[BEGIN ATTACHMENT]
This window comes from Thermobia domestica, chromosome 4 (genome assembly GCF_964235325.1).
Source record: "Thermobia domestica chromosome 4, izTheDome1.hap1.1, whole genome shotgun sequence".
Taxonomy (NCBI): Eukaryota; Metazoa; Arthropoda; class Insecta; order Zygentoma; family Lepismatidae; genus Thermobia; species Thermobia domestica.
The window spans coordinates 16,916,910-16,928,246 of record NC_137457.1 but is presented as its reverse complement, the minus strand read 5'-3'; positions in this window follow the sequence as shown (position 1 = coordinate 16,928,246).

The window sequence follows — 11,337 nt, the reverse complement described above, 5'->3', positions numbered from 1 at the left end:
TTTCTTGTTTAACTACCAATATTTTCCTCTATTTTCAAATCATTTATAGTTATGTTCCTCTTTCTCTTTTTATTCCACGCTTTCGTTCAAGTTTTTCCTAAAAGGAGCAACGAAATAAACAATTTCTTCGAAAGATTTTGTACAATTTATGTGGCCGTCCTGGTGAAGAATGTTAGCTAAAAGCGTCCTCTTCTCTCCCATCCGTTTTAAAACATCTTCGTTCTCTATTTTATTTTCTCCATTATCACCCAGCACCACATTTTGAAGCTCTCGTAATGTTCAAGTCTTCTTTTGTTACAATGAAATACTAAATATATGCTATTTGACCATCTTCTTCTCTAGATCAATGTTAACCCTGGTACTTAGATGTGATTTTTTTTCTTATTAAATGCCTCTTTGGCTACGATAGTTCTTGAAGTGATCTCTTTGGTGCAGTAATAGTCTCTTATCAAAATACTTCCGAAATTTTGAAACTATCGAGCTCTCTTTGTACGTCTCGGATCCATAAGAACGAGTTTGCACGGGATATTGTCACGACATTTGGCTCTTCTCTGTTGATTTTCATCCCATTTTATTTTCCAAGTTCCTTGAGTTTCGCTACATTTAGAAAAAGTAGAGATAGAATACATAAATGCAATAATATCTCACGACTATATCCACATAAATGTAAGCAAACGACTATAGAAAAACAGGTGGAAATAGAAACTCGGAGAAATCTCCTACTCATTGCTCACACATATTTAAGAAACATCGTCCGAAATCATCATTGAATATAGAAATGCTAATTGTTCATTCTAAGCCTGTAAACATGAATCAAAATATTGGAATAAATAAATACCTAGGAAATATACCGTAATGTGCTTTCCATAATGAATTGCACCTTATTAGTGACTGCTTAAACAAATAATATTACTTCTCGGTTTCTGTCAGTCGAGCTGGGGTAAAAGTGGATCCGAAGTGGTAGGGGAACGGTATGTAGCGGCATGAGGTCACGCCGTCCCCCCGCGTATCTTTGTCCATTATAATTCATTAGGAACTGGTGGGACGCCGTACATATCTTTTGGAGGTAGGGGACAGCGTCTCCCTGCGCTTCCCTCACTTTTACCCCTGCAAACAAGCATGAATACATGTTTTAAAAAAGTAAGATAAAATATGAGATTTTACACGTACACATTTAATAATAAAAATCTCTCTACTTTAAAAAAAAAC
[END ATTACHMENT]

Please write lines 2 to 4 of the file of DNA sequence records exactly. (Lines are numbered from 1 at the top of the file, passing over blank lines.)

Source record: "Thermobia domestica chromosome 4, izTheDome1.hap1.1, whole genome shotgun sequence".
Taxonomy (NCBI): Eukaryota; Metazoa; Arthropoda; class Insecta; order Zygentoma; family Lepismatidae; genus Thermobia; species Thermobia domestica.
The window spans coordinates 16,916,910-16,928,246 of record NC_137457.1 but is presented as its reverse complement, the minus strand read 5'-3'; positions in this window follow the sequence as shown (position 1 = coordinate 16,928,246).